I am currently in my 7th year of teaching 10-12 grade ELA at a small school in north eastern Ohio. As one of only two English teachers in my school, a lot falls on my shoulders, but I have a great team of teachers to work with, and a terrific community of students to teach. Over the years I have learned the value of focused goal setting for the rigorous curriculum that I have developed as well as for finding ways for my students to become owners of their own learning.
Teaching is messy. If you take a look into my classroom, you will see lots of student work on display: art projects, award winning essays, black-out poetry, posters of Huck and Jim on the Mississippi; there are worn-out novels, balls of wadded up paper, broken pencils, capless pens and dried-out highlighters strewn amongst the marked-up, photocopied passages which litter the countertops and tables at the back of my room. I can tell when some of my colleagues enter my room, they are taken aback by what might seem disorganized, but my English classroom is an artist’s studio where my students get their hands dirty while honing their talents and skills, and I am proud of the mess. I believe in providing my students with a goal oriented, student centered and diversified curriculum which is designed, from the beginning, with ALL students in mind. I do everything I can to engage every student in the room, and if this means that I am dancing on desktops and singing at the top of my lungs to keep their attention, I will do it. Developing relationships and communicating specifically with my students about their skill mastery is key to my students’ success, so I do everything I can to provide them with opportunities to communicate their questions and needs, a quality that you will see at work in many of my products, most of which are designed with clear goal setting and self-assessment elements embedded in the resources themselves. Some might see a mess, but my students grow; even the state’s test scores confirm this, and we have fun every day.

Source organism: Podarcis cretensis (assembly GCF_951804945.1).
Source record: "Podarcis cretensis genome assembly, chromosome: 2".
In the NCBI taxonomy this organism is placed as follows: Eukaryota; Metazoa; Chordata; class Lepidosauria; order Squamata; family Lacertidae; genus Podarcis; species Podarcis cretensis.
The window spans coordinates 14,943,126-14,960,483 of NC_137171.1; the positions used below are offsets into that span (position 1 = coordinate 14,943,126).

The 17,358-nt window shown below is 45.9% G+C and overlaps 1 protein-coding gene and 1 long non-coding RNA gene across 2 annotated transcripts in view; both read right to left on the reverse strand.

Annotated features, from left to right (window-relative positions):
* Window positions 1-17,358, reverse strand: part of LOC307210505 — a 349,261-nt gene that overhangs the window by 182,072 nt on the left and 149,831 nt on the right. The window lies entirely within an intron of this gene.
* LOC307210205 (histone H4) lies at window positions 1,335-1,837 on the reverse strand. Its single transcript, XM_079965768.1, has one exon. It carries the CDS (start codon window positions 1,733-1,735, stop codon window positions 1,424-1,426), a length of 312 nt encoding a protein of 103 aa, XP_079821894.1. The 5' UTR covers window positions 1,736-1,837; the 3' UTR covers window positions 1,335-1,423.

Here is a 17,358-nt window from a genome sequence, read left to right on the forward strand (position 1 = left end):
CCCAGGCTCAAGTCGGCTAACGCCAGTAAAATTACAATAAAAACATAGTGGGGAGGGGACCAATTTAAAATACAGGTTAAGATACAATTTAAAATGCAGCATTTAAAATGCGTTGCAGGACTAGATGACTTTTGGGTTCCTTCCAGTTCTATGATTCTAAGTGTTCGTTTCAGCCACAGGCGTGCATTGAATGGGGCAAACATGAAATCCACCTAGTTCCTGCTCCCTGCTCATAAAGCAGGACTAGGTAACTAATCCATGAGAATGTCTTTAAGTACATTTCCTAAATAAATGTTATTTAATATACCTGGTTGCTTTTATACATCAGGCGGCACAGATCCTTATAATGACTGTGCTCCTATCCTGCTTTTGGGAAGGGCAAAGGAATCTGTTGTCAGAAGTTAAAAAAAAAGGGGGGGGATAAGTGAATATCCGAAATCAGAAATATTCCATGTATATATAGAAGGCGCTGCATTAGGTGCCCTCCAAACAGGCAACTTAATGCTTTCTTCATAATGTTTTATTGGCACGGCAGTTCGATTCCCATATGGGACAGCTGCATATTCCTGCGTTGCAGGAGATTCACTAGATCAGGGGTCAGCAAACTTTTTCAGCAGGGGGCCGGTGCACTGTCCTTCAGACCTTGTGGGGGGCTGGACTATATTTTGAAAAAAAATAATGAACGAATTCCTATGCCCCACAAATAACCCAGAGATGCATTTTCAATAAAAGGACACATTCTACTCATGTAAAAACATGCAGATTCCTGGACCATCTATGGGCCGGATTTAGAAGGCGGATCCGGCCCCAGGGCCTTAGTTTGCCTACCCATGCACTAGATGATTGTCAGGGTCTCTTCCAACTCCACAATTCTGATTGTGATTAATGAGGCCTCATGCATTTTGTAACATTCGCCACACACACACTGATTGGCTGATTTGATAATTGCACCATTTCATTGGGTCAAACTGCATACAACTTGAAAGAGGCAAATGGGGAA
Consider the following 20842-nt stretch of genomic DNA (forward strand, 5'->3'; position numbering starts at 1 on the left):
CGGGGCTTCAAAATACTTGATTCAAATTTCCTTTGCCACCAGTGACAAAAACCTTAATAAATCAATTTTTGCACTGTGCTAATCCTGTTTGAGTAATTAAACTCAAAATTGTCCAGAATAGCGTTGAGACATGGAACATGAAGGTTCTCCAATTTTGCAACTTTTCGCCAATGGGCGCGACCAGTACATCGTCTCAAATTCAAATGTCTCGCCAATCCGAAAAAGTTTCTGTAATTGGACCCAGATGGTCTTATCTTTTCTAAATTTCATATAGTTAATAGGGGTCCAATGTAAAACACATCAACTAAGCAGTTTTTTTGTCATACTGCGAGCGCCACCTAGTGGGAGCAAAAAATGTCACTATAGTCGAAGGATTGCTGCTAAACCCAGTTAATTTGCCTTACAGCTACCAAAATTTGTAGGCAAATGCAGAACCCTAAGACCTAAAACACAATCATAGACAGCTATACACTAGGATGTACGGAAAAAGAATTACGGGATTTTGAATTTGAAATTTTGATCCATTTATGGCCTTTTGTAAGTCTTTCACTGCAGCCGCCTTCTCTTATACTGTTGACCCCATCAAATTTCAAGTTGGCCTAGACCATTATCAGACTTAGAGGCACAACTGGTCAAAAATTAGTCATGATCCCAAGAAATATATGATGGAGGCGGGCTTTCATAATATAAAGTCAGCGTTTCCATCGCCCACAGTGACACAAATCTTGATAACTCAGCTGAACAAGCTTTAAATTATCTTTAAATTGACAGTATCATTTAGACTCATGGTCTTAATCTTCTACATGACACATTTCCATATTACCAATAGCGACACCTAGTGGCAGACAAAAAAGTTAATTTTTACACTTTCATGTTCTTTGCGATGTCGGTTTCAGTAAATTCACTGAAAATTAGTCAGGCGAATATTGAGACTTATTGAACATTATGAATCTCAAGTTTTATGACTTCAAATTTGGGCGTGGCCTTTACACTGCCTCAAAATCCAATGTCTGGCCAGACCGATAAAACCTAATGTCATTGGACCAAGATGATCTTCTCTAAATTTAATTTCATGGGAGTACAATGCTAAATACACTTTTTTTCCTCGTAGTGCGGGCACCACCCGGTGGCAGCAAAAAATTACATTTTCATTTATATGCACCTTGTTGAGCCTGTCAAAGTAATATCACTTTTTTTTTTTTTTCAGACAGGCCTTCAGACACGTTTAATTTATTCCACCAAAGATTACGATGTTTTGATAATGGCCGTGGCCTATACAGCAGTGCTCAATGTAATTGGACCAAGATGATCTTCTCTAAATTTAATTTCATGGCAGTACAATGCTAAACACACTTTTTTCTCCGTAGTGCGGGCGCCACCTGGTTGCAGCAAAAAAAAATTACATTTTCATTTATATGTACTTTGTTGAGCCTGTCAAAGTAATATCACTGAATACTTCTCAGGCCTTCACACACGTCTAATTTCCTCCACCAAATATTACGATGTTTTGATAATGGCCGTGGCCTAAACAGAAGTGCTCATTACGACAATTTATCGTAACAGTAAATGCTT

I have two measures of my success as a teacher. I frequently hear that my class is “really hard” and I watch all year as students stress out about the rigor, the entire time worrying that they resent me for the work load. I like knowing that my class is hard, but I like even more to know that my students enjoy it. Some years, I am honored with the Seniors’ “Favorite Teacher” accolade in the year book, and when that happens I know it was all worth it. If I can maintain “hardest class” and still be one of the “favorite” teachers, that is all the award I need.
B.A. English M.S. Curricum and Instruction - The University of Akron Akron, OH
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